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The Home Ownership and Equity Protection Act (HOEPA)

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In a Nutshell

Dealing with your mortgage likely always feels high stakes. The last thing you want is to jeopardize your home. Luckily, the Home Ownership and Equity Protection Act (HOEPA) protects Americans against abusive lending practices. This article will summarize these regulations and provide you with a clear understanding of what protections HOEPA offers.

Written by Todd Carney, J.D. Harvard Law 2021.  
Updated October 12, 2021


Dealing with your mortgage likely always feels high stakes. The last thing you want is to jeopardize your home. Luckily, the Home Ownership and Equity Protection Act (HOEPA) protects Americans against abusive lending practices. The law restricts loan terms to prevent lenders from charging excessive fees and rates to mortgage borrowers. Given the complex nature of mortgages, the regulations around them are not exactly simple. This article will summarize these regulations and provide you with a clear understanding of what protections HOEPA offers.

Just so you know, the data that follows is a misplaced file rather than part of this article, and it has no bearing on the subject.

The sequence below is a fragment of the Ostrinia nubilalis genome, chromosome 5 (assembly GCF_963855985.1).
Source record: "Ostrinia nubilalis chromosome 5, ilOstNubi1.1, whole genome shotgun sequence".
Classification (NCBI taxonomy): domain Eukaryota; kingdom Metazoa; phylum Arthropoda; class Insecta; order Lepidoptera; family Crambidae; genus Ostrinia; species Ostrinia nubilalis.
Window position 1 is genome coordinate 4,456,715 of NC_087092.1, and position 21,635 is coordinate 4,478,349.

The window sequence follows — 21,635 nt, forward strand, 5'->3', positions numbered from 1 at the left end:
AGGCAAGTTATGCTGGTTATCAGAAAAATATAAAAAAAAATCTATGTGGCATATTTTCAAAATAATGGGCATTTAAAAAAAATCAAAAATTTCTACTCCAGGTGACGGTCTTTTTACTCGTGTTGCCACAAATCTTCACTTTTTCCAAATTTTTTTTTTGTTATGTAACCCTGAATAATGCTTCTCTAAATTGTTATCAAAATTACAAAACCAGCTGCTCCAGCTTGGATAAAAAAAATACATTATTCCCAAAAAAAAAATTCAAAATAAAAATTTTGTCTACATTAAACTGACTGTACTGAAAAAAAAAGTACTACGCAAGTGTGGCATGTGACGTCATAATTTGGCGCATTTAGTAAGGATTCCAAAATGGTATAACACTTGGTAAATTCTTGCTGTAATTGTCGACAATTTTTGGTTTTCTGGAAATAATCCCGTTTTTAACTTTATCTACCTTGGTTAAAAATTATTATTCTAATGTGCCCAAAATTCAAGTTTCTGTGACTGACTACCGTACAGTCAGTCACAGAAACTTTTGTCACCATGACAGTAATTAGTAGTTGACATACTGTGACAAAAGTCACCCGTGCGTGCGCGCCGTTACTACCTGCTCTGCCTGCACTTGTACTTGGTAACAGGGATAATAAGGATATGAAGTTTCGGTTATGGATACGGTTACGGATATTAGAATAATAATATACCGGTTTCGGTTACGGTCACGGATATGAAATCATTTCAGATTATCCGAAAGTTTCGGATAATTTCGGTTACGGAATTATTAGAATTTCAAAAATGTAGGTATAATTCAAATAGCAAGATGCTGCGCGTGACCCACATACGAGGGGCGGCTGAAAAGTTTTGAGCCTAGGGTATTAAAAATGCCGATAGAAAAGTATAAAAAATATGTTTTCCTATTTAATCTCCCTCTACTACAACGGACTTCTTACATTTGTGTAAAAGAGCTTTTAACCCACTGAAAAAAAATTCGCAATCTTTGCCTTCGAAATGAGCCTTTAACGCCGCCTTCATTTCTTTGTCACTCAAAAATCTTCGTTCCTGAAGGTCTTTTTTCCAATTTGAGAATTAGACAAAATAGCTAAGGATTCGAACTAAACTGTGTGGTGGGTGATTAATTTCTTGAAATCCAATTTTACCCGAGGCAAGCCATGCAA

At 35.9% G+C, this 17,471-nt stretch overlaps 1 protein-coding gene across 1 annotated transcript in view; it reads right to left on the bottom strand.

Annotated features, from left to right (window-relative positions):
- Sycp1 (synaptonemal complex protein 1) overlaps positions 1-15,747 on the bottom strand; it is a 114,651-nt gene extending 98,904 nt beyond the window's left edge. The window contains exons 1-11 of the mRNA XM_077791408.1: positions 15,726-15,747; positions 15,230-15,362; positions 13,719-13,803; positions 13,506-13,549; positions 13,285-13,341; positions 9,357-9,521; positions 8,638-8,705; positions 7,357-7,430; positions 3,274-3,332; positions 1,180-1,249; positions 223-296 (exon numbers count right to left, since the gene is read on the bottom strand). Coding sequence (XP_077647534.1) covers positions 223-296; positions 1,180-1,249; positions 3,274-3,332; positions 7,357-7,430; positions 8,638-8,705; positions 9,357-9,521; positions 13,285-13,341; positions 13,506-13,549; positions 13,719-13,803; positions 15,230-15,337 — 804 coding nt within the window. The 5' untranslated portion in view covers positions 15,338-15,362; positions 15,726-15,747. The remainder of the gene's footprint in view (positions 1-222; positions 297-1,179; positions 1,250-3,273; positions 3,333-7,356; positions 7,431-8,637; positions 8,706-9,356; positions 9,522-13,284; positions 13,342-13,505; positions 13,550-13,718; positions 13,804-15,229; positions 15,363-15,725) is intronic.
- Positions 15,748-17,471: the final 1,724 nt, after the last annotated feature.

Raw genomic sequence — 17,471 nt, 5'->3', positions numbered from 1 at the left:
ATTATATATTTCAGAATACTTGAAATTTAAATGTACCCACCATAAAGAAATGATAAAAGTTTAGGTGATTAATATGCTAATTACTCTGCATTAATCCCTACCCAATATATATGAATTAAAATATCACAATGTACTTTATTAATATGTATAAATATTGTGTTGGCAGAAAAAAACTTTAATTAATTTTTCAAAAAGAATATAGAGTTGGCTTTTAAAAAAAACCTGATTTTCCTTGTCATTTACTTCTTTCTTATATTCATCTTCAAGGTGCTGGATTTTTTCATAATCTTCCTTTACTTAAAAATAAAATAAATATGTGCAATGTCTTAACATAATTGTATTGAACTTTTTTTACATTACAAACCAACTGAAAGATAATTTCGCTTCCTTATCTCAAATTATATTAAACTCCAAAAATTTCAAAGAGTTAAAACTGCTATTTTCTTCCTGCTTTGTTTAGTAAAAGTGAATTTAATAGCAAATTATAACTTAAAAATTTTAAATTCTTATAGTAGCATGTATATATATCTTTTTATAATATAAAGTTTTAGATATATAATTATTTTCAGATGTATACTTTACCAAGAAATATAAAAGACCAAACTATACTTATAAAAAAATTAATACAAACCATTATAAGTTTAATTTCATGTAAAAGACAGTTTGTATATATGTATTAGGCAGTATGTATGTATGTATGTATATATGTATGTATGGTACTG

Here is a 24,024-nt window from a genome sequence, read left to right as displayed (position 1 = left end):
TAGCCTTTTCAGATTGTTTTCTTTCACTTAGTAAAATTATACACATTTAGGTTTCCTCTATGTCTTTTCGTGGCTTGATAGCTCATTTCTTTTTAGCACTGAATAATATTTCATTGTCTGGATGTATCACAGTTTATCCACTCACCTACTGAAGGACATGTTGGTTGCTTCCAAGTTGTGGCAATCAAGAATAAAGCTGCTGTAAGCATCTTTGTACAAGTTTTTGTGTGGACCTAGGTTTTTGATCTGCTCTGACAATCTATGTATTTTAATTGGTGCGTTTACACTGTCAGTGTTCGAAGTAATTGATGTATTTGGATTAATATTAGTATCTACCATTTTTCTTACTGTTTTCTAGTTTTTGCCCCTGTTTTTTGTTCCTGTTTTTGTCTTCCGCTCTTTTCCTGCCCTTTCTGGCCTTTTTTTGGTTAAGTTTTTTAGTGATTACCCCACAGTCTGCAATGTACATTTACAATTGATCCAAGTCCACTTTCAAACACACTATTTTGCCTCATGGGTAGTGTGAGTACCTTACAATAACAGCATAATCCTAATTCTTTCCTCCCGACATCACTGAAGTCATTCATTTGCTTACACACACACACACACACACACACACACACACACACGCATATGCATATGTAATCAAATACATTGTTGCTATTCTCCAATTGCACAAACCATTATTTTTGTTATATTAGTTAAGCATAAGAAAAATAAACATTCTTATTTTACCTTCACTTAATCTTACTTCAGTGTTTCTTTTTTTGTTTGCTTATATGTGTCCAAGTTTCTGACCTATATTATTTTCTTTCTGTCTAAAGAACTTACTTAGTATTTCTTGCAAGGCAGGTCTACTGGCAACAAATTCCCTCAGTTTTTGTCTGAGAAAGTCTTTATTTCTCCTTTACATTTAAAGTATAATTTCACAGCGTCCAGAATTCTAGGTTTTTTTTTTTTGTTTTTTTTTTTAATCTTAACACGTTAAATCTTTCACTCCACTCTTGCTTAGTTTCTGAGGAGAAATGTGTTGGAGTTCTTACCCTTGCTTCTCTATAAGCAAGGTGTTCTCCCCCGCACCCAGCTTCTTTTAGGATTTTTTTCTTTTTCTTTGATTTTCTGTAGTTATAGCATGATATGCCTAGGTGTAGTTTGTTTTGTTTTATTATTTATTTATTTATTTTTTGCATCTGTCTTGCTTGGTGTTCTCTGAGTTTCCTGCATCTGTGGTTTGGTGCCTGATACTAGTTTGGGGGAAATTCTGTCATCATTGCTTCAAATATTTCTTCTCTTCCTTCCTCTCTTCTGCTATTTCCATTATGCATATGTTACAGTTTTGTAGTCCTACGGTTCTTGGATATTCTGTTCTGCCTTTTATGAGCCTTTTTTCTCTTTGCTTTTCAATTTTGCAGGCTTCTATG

What Is the Home Ownership and Equity Protection Act?

In 1994, Congress passed HOEPA as an amendment to the Truth In Lending Act (TILA), which is also known as Regulation Z. The goal of the law was to end abusive refinancing practices and address closed-end home equity loans that had high interest rates and fees. A closed-end home equity loan is a loan that severely restricts the borrower’s ability to prepay, renegotiate. or refinance their home loan.

HOEPA originally used a high-cost coverage test to evaluate and determine whether refinances and home equity loans are considered high cost. When they were, lenders were required to give borrowers special HOEPA disclosures and these loan terms included certain restrictions.

Expansions Under the Dodd-Frank Act 

In 2010, Congress enacted the Dodd-Frank Wall Street Reform and Consumer Protection Act (Dodd-Frank Act). This new legislation amended TILA and expanded HOEPA’s coverage to include purchase-money mortgages, which are mortgage loans that are used to buy a home. Dodd-Frank also increased HOEPA coverage to include open-end credit plans. The best-known example of an open-end credit plan is a home equity line of credit (HELOC).